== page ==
DOJ Jolt: Winners & Losers

Today’s winners and losers in the DOJ investigation of SPD:

Winner: The Seattle Police Officers Guild

You’d think the police guild would’ve gone into hiding after the DOJ released its brutal report on officer misconduct and cultural problems at SPD. But the truth is, DOJ’s probe—and any court-mandated changes to how the department operates—could turn out to be a big point of leverage for the guild.

Before the DOJ had even finished its press conference this morning, SPOG President Rich O’Neill had fired off a statement to reporters, hinting at how the guild could turn SPD’s public relations nightmare into a gold mine as the city and guild work out a new contract for officers.

If the city intends to adopt any changes that affect the working conditions of the officers,” O’Neill wrote, “then we look forward to discussing those at the bargaining table.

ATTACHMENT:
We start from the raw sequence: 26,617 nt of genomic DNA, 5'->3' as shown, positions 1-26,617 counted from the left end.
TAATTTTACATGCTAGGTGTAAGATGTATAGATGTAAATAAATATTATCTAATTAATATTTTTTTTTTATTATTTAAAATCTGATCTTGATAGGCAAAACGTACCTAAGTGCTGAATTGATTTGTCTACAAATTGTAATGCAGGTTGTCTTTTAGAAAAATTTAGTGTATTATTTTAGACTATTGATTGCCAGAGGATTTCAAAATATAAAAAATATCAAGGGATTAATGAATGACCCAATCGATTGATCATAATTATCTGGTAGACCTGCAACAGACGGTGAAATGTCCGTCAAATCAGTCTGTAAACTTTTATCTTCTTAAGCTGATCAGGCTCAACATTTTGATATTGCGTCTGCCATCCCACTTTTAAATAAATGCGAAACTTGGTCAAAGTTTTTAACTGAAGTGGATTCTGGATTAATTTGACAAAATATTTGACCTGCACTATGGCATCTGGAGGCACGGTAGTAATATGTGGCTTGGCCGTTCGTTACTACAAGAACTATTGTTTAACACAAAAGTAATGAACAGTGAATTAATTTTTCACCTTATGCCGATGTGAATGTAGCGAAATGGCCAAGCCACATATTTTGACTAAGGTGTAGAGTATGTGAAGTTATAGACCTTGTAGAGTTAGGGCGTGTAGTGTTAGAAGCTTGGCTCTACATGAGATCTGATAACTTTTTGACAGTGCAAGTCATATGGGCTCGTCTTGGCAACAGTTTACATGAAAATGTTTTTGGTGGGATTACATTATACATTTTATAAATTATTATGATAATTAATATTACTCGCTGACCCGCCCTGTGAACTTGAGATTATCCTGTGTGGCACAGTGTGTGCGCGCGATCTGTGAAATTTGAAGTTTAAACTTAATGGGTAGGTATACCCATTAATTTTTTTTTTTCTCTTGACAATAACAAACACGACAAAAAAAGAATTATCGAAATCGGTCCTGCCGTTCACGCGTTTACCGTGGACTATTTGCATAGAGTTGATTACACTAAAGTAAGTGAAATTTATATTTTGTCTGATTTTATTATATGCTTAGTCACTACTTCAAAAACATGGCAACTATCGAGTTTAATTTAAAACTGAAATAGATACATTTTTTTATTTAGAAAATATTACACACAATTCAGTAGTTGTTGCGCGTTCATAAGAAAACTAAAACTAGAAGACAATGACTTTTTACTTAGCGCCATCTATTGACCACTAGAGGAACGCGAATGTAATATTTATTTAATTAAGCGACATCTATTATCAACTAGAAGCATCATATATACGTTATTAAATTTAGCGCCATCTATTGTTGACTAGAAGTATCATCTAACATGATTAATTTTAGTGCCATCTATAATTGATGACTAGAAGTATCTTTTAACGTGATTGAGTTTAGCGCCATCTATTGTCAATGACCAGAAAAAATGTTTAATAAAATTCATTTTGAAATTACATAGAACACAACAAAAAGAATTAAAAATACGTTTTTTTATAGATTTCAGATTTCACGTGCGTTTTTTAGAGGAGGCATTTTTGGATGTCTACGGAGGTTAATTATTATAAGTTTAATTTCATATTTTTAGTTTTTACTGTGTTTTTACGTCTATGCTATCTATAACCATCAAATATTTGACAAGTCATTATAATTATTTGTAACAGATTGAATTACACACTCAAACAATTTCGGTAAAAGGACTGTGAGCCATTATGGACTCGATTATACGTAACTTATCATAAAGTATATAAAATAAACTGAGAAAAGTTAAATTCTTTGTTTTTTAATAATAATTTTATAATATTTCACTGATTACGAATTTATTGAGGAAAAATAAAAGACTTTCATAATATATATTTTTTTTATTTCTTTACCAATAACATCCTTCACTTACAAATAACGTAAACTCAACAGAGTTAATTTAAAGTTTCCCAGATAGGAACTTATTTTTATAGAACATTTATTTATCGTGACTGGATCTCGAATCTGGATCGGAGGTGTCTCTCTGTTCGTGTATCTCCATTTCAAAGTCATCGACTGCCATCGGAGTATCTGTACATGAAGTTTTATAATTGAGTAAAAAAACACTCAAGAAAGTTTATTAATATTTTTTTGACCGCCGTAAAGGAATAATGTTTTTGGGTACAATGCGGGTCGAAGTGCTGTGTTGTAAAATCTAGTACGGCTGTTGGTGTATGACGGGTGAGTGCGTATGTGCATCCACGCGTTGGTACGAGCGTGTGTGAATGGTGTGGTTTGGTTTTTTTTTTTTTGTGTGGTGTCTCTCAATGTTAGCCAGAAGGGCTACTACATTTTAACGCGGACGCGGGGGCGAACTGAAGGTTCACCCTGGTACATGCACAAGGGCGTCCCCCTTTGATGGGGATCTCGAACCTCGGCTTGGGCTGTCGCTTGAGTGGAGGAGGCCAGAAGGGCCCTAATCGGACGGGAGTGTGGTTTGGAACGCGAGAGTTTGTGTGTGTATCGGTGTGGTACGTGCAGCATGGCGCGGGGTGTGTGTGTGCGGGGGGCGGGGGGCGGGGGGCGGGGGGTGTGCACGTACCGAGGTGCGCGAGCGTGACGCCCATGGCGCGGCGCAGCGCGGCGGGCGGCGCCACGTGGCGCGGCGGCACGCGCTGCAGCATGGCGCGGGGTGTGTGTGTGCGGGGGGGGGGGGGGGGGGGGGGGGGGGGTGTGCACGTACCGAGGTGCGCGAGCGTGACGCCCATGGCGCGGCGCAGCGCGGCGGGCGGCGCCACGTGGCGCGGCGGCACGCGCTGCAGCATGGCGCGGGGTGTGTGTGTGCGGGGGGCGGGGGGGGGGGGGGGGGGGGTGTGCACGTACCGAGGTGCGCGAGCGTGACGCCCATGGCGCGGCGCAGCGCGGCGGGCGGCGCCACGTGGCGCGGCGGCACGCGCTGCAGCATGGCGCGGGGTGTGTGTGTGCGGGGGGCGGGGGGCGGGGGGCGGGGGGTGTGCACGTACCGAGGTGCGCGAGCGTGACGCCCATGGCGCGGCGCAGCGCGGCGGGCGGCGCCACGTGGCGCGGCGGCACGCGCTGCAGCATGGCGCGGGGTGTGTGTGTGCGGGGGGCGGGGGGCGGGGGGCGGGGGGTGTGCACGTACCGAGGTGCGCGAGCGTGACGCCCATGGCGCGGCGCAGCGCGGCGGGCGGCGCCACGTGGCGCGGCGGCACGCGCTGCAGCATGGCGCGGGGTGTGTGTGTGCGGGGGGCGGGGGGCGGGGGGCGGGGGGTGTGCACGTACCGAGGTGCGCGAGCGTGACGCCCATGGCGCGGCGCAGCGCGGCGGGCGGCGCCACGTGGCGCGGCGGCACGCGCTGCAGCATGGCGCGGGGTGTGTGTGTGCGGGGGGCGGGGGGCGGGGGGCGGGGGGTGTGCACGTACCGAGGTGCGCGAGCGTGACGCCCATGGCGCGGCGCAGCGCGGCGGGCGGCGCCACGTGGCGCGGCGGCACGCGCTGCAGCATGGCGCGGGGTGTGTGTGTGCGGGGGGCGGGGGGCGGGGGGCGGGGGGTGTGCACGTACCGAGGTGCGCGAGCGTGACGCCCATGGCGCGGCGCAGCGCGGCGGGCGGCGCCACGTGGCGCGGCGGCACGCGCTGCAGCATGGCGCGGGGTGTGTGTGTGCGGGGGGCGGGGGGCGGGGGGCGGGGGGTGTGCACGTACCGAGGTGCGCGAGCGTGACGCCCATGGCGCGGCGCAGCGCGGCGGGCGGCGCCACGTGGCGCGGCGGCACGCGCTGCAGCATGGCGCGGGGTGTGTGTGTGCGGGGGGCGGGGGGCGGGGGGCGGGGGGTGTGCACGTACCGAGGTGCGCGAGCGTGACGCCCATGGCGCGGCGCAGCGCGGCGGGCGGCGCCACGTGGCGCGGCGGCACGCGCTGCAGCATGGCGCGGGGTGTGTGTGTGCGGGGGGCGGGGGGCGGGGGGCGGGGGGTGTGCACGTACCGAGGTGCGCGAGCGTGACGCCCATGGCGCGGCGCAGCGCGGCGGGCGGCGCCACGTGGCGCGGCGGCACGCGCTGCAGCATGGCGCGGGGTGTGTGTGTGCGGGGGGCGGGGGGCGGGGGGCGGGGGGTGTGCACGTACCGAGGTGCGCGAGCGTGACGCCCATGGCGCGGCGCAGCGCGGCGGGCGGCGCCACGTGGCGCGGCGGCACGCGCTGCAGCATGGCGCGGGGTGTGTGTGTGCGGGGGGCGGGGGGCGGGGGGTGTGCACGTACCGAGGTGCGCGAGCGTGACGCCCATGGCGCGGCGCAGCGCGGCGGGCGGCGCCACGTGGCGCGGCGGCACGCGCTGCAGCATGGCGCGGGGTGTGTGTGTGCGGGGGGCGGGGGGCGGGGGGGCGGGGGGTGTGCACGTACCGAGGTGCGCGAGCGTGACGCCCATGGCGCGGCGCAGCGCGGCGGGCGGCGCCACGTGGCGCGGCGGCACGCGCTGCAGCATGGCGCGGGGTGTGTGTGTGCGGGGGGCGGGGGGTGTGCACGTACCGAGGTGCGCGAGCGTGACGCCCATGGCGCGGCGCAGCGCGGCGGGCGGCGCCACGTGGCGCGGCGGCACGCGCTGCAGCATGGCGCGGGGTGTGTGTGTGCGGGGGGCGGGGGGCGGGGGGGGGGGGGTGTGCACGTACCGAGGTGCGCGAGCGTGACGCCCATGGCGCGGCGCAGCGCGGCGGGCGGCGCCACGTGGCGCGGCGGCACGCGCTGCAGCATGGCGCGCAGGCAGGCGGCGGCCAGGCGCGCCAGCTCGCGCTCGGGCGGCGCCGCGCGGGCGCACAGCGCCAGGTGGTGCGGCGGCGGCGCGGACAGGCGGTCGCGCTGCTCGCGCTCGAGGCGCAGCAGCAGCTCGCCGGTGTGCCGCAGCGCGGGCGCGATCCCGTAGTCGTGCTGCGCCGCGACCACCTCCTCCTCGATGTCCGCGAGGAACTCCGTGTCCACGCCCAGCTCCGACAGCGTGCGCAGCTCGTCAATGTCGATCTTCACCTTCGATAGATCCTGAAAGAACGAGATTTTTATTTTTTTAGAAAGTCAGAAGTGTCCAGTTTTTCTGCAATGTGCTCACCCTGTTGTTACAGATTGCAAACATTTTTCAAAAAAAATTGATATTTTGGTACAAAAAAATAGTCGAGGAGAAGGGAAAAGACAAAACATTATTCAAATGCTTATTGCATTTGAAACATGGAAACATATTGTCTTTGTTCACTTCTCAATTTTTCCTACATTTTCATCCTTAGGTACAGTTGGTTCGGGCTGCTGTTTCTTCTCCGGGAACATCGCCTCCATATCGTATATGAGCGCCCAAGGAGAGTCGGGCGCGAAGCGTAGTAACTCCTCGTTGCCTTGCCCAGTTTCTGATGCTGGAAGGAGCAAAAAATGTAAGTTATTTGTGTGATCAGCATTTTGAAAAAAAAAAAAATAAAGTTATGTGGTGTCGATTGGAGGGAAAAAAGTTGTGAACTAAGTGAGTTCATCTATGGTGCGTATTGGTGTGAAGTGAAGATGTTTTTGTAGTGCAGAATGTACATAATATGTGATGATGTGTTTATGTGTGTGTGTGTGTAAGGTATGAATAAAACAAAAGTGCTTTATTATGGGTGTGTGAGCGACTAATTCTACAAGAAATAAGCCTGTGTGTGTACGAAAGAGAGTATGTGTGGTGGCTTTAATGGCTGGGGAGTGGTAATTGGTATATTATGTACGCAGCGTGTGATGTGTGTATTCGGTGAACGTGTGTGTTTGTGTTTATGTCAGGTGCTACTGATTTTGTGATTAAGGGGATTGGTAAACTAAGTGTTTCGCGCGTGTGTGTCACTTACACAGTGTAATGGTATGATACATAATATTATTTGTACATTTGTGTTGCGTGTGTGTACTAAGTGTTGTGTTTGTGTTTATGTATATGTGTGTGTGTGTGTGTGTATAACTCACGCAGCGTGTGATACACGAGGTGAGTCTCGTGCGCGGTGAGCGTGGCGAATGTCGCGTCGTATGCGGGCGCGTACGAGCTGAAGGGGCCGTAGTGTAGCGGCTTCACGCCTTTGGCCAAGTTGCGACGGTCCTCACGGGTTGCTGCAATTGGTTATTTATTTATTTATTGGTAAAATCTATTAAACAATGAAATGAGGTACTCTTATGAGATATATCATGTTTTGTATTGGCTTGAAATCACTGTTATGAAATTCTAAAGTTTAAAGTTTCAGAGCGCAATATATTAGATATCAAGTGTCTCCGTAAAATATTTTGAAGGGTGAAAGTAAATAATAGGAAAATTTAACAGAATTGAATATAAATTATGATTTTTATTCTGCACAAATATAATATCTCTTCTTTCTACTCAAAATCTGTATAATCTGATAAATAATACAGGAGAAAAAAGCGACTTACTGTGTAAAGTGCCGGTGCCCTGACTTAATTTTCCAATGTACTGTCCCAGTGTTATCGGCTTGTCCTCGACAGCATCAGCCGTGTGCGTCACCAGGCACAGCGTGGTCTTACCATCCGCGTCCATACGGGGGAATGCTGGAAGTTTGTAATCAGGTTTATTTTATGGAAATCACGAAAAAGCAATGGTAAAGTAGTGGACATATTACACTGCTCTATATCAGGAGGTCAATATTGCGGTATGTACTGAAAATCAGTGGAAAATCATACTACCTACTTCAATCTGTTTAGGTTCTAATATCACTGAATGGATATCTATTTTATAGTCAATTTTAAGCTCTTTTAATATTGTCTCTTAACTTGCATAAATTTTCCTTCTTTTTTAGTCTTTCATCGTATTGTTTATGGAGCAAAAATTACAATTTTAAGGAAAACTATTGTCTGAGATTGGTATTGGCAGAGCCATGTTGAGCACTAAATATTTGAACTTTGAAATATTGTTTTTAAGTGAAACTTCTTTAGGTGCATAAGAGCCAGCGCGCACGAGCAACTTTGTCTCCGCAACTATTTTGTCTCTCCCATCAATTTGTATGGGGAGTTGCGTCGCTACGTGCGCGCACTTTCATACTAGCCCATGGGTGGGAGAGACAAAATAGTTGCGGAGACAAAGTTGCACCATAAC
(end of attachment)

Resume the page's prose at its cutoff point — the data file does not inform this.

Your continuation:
It’s not yet clear what the DOJ will ask SPD to do fix what they say is a “broken” department, but those fixes could end up costing the city in the bargaining process.

Winner: James Bible

After beating the same drum through two police administrations—slamming the department for biased policing and calling for resignations at the top of SPD—without offering up many tangible solutions, NAACP President James Bible’s message had become a bit stale.

Now, the DOJ’s damning probe of SPD seems to confirm much of what Bible has been saying for years: there’s a top-down problem in SPD, which is in need of cultural change.

Loser: Seattle

Lefty Seattle now has the dubious distinction joining New Orleans, Los Angeles, and Chicago on the list of cities with”corrupt” police departments. Whether it’s legit or not, it’s not good company to be in.

Winner: Bruce Harrell

As Seattle’s only non-white city council member,  Harrell connected with the public during last year’s outrage over the SPD shooting death of John T. Williams, finding his voice as an up-and-coming leader for police accountability.

With his straightforward idea for body cameras on cops and his new position as chair of the public safety committee, Harrell, a sleeper candidate for mayor in 2013, may find himself in the political limelight.